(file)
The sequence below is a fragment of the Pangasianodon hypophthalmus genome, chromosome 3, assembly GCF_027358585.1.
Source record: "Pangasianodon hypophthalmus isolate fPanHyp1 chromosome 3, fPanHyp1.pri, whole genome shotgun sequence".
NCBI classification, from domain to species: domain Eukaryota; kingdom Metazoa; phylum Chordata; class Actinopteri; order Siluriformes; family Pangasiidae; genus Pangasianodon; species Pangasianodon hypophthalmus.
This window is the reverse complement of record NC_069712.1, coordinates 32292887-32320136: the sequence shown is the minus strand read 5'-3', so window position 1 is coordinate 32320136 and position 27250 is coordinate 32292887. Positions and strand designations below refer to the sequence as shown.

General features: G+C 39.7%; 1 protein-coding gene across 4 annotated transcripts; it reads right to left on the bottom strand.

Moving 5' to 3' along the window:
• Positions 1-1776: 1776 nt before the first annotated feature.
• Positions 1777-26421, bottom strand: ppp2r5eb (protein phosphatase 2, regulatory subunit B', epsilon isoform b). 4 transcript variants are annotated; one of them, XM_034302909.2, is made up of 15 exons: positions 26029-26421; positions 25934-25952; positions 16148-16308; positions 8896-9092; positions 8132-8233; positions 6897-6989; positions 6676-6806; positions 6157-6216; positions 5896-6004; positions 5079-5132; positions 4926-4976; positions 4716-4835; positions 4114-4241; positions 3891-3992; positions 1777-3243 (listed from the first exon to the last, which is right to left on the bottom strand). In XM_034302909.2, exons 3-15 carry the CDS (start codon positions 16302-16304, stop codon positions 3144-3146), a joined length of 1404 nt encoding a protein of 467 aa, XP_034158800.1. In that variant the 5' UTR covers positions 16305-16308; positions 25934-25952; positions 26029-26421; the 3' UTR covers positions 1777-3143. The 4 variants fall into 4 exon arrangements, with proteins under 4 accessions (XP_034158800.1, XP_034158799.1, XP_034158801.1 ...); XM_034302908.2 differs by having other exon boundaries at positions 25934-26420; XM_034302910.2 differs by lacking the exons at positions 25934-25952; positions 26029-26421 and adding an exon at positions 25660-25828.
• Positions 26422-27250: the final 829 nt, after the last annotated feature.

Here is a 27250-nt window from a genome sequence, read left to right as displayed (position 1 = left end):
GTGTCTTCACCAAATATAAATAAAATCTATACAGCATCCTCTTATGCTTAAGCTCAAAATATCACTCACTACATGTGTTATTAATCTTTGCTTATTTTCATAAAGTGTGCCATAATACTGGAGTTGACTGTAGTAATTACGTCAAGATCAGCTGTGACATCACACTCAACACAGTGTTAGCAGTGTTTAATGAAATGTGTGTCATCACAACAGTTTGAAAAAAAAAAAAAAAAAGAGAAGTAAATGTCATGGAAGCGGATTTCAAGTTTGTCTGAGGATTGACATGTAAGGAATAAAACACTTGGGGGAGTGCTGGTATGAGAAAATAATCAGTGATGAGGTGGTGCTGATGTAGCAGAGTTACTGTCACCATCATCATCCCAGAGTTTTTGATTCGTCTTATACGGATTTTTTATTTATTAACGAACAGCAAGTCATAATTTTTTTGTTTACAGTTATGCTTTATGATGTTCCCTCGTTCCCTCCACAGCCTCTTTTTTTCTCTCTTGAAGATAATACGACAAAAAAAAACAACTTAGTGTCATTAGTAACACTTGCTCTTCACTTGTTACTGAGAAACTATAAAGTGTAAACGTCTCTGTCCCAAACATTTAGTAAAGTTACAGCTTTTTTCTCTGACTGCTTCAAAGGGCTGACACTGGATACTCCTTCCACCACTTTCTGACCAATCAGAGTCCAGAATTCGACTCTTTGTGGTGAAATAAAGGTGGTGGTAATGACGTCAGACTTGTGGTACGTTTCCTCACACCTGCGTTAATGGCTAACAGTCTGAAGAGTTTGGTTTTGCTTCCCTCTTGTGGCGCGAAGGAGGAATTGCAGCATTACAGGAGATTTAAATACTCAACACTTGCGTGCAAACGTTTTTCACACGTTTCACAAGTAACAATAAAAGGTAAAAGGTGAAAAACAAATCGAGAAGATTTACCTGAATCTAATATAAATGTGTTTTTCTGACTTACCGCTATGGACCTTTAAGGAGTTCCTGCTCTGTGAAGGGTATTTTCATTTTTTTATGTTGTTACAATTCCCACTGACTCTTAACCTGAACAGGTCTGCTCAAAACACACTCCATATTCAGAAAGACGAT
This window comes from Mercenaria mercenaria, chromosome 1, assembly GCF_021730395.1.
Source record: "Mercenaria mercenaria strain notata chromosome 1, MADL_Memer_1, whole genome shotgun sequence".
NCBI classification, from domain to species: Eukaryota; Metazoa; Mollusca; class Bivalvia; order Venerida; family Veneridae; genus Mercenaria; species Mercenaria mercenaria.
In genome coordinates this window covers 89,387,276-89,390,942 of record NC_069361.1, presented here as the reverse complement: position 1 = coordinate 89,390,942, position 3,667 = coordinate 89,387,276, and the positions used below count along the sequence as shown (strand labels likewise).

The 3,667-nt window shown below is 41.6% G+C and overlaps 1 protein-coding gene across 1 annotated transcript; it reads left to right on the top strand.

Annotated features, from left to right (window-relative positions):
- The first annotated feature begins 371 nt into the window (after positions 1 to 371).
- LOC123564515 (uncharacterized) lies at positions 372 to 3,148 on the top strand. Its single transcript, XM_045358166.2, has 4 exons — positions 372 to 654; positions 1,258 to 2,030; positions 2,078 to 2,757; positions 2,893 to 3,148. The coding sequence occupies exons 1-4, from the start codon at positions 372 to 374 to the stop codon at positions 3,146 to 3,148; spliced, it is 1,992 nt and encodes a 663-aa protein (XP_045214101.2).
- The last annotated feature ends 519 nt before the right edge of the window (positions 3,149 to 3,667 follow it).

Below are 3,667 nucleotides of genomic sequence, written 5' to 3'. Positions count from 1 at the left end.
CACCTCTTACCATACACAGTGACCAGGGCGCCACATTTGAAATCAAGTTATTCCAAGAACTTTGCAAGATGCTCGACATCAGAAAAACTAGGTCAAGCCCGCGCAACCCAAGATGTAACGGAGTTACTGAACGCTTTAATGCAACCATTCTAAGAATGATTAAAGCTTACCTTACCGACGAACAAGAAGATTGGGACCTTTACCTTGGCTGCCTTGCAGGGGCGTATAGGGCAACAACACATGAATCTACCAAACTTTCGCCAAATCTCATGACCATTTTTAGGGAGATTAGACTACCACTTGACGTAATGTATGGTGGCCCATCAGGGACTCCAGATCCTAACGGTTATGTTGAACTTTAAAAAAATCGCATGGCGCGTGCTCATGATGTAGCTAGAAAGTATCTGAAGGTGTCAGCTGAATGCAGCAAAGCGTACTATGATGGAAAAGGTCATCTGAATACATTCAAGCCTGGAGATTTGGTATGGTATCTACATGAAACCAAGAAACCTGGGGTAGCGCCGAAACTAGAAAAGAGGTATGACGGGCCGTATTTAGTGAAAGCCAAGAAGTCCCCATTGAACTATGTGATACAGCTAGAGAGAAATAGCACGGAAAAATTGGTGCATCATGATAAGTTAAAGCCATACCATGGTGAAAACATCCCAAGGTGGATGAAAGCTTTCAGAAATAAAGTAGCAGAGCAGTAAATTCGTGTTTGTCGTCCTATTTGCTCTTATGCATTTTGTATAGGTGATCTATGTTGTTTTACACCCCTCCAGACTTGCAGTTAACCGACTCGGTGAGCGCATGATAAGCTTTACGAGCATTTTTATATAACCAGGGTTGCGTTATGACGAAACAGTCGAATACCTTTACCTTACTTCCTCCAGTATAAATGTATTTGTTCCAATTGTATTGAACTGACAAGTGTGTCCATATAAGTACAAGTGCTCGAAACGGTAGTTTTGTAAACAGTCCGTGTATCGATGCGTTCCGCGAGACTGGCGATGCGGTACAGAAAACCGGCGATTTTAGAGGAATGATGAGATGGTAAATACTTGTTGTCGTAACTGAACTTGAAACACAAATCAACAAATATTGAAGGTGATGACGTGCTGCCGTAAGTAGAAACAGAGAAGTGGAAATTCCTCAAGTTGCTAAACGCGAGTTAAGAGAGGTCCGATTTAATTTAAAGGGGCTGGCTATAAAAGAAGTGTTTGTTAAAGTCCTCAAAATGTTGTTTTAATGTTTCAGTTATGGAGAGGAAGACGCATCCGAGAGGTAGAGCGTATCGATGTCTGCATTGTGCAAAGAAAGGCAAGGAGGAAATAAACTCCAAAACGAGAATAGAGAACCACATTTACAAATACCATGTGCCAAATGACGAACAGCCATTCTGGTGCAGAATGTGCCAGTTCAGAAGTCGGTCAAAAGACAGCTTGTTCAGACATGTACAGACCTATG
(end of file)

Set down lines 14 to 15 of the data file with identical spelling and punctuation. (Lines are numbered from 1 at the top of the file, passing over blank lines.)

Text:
NCBI classification, from domain to species: Eukaryota; Metazoa; Mollusca; class Bivalvia; order Venerida; family Veneridae; genus Mercenaria; species Mercenaria mercenaria.
In genome coordinates this window covers 89,387,276-89,390,942 of record NC_069361.1, presented here as the reverse complement: position 1 = coordinate 89,390,942, position 3,667 = coordinate 89,387,276, and the positions used below count along the sequence as shown (strand labels likewise).